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  29. You really just said so much of what I have been thinking lately. Thank you. Especially re: politics. I remember the good old days (when I wasn’t even old enough to vote yet and didn’t know much about politics) and I said I would vote for Ross Perot and the few people around me at that specific time told me what they thought about THAT, and then that was it done. Nobody kept on about it each time they’d see me. Now, I have people on the book of face who never ever say anything about any of my posts until I post one that is political or about some form of human rights and my dog, do they attack. Finally I said something about people who never comment on anything like, hey cute dog, or nice picture of that storm, but as soon as I say something they disagree with (and by disagree I mean these people are ANGRY) there they are, to call me names or tell my why I’m wrong and it is just exhausting.

    Also, I am fat now. I was not fat in my teens, then in my early 20s I THOUGHT I was fat, then I lost that weight and now? Now I am fat. One of my skinny friends gets mad when I say that. I’m like, but I am. I’m fat, you’re skinny. So what? “Well do something about it.” Like I’m not trying? Why can’t you just let it be? Don’t tell me what to do. And just wait until you start peri-menopause and see how easy it is to keep that weight off. And how annoying it is for someone to say “well just do something about it”. Shut up. That’s what I want to say to her.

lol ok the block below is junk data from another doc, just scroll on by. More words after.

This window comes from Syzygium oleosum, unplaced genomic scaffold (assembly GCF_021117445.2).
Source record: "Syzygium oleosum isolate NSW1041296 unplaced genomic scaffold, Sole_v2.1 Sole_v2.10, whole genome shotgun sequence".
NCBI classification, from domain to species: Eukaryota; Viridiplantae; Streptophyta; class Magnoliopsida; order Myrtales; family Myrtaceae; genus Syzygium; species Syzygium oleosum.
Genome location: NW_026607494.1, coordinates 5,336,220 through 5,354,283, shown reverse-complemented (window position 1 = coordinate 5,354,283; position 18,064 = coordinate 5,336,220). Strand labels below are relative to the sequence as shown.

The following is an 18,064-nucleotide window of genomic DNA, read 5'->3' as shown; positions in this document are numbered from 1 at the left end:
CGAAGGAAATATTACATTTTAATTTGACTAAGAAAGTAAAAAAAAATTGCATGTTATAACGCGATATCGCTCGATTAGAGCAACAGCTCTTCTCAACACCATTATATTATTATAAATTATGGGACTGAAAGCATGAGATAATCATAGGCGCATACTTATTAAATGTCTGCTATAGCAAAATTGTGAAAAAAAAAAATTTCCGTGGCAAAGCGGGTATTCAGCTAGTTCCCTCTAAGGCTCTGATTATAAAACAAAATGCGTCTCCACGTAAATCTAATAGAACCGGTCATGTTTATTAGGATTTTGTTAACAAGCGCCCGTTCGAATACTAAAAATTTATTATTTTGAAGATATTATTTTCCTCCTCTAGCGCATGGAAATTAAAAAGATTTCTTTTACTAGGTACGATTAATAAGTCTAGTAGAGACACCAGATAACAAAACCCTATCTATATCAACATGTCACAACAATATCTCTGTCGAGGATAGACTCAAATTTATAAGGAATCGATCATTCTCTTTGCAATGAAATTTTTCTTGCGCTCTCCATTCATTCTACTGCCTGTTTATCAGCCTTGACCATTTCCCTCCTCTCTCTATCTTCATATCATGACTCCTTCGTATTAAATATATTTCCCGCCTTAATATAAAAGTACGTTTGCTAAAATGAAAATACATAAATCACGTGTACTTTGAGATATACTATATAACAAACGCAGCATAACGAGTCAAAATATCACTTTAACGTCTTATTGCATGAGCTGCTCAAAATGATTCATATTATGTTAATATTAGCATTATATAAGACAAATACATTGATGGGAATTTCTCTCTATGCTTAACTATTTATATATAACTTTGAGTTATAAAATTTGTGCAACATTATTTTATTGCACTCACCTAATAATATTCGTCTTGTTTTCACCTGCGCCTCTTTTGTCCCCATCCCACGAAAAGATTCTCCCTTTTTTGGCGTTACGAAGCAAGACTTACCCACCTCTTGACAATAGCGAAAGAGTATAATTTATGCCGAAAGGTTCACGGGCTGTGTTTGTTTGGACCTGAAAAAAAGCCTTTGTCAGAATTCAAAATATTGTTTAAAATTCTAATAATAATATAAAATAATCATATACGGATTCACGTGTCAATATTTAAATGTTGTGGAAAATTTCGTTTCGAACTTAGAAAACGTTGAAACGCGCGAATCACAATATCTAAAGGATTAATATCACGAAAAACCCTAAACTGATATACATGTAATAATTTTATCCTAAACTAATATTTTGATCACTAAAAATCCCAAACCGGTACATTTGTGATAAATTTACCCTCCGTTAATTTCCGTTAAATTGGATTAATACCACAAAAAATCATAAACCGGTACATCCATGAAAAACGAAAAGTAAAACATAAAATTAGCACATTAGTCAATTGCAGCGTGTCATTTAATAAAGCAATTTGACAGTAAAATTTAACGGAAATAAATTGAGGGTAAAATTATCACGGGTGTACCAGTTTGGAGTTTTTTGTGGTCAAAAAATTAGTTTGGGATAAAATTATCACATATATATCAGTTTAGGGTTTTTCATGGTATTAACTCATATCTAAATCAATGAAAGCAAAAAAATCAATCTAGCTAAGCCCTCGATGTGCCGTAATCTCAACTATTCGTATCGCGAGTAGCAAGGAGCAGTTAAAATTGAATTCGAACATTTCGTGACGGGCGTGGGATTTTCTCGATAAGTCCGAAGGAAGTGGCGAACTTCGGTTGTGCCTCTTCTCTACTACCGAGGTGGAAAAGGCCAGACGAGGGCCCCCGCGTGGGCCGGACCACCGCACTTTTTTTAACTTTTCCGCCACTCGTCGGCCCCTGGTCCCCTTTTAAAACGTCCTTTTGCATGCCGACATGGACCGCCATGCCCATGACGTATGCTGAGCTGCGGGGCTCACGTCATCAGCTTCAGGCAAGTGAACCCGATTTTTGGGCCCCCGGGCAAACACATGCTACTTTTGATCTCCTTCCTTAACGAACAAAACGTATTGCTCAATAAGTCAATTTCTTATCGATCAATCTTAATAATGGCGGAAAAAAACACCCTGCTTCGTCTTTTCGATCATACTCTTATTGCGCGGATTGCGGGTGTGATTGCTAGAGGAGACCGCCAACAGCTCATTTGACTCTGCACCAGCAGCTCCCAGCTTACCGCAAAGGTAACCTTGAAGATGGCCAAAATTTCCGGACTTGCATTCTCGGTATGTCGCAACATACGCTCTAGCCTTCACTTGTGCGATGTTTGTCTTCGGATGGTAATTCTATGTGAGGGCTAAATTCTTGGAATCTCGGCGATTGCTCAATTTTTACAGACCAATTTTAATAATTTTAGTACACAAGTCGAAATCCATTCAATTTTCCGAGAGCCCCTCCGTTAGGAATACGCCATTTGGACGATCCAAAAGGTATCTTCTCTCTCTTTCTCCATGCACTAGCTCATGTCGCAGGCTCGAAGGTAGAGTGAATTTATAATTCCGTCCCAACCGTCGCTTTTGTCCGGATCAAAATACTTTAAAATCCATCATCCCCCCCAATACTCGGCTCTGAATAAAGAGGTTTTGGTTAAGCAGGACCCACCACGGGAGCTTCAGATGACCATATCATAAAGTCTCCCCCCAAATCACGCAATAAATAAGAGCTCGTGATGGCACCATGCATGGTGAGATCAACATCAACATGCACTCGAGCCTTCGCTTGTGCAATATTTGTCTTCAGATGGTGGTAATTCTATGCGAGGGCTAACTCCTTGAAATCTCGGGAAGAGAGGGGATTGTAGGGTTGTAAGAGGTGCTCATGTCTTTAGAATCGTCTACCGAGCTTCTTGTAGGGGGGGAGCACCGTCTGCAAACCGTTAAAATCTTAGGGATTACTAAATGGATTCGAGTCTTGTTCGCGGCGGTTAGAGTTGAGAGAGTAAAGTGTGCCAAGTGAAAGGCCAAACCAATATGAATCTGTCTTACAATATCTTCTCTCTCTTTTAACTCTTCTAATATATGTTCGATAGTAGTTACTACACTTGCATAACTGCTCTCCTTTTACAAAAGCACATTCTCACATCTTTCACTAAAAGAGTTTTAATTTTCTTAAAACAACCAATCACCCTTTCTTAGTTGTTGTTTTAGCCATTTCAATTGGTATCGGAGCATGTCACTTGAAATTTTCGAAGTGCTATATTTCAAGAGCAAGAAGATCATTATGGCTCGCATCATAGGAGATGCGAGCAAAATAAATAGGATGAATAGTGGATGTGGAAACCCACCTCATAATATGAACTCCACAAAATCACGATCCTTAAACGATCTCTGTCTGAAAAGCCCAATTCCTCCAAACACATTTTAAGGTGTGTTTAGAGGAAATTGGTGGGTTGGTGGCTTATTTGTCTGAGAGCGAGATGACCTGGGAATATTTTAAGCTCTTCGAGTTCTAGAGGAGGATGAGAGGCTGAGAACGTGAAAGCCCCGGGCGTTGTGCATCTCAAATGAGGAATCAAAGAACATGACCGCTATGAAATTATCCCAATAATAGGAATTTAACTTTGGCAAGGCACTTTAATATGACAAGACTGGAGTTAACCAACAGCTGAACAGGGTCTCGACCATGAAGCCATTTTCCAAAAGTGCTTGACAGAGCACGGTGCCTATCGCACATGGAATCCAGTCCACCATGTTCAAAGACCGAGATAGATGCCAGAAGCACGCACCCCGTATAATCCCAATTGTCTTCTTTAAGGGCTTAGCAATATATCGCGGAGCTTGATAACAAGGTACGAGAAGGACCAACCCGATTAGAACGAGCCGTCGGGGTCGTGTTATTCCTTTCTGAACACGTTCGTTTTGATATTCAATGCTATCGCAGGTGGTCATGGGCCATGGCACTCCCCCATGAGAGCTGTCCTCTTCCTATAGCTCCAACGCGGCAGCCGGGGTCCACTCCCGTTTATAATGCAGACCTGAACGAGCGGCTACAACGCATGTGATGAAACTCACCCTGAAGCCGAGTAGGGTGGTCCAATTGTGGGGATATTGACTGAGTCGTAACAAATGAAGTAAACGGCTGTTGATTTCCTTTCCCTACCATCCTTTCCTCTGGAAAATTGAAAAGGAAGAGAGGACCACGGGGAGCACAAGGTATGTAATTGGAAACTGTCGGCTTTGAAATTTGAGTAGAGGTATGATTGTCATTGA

Ugh.

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    1. I HATE those people who only comment to disagree about politics and then say they have a right to express their opinion. Not on my timeline they don’t. Ninety percent of them end up getting blocked. Fat shamers and haters get blocked too. I know I am fat, I have been fat or dieting since I was eight years old. When I call feel the loathing for all fat people it is poof begone.

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  30. I wasn’t expecting this and had to read it twice. I never really know what you’ll write, but this is so much deeper than my mind was starting out as, today.
    As always, I applaud your honesty. Here’s mine: I had to look up Lena Dunham, had no idea who she was.
    Your line about the kid in your class that never left home and uses the N word on the reg, and how he never expected to hear BLM from the person he went to elementary school with – it’s brilliant. That whole scenario is brilliantly spot on.

    I think the internet has taken away from me — because I let it — things that were probably better for me. I used to read a lot – I always had a bag of books to give to someone if they needed something to read. But I let the internet, and it’s wormhole of not-always-quality information pull me into article after article about the royals, or weight loss, or hollywood stars, or home decor/remodeling/situating.